Saturday night saw the conclusion of the sell-out production of Helen Halliday’s Upham Hall. Led by a bravura performance from Clyde Young, everyone in the ensemble cast put in an outstandingly self-assured and eye-poppingly entertaining turn. And the Rushlake Green audiences clearly rose to the occasion – laughing uproariously at the ribald humour but also fully appreciating the post-modern inversion of the deceptively dark and ironic subtext. This was a brave piece of writing on many levels. A play in which the characters are self-evidently conscious of the fact that they’re in a play, as demonstrated by the omni-presence of the whole cast in a greek chorus behind the action. Clyde Young’s character takes this literally Epic Theatrical conceit to its limits, not just breaking the third wall but completely smashing it. Not so much asking the audience to suspend their disbelief as inviting them to see their world as it is. All this was demanding quite a lot from an unsuspecting local audience but, possibly fuelled by appropriate application of wine, those watching were clearly able see beyond the unflinching absurdist off-colour humour to appreciate the subtlety of the piece’s innovative underlying dramatic thread. So an outstanding success – which may have pleasantly surprised some of those concerned, while also delighting those that managed to get tickets for this much in demand event.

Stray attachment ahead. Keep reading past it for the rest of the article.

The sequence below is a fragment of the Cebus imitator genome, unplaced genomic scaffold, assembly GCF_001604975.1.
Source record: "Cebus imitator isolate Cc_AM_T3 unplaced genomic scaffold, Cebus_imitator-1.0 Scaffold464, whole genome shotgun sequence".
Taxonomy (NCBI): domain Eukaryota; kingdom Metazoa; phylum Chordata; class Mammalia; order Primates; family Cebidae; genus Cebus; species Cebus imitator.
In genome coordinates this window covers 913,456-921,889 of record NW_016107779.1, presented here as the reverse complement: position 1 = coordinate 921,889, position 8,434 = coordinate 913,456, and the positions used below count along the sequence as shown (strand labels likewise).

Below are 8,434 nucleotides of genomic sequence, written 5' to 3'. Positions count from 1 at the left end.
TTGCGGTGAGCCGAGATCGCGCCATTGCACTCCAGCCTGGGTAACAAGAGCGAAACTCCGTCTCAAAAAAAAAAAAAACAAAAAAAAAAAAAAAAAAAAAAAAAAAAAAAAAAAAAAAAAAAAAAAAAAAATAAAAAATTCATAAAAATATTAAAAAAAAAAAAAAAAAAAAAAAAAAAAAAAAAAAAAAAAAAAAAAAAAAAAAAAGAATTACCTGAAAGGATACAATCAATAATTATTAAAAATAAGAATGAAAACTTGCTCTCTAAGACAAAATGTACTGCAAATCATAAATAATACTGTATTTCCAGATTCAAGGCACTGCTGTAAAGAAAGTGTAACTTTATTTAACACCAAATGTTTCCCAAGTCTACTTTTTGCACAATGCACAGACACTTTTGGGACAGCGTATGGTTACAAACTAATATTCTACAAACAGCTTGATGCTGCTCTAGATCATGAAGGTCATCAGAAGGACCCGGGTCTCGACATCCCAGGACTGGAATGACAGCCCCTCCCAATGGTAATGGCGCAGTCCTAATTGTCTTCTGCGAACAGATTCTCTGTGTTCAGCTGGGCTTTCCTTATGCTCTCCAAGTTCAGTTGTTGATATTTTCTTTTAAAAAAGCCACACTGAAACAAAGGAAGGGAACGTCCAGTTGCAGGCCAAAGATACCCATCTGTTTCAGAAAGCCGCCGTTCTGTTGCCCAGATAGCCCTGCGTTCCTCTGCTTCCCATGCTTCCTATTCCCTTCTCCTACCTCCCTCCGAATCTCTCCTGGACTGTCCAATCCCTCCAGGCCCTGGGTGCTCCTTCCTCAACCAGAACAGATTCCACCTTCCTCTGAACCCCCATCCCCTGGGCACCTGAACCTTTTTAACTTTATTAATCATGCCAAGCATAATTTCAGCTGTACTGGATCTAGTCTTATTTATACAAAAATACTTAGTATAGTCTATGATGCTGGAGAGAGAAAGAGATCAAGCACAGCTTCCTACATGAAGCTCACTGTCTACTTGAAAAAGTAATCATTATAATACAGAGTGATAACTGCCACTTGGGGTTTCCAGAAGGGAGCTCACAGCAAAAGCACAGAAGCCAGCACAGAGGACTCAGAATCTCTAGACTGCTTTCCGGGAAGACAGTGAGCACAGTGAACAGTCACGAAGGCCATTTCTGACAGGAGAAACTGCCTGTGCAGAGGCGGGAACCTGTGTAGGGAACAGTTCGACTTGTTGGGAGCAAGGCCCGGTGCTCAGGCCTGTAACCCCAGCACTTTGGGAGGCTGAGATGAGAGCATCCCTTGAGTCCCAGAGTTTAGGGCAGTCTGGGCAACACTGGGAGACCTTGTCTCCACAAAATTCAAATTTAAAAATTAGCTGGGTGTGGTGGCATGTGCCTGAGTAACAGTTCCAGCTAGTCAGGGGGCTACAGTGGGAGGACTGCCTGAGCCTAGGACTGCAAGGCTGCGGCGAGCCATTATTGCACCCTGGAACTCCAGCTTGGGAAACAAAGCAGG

Well done, to everyone on stage, and behind the scenes, for another exhilarating, faultless and memorable production.

Finally, keep an eye out for no less than three planned theatrical contributions by the Village Players to this year’s Little Arts Festival in August.
Can’t wait.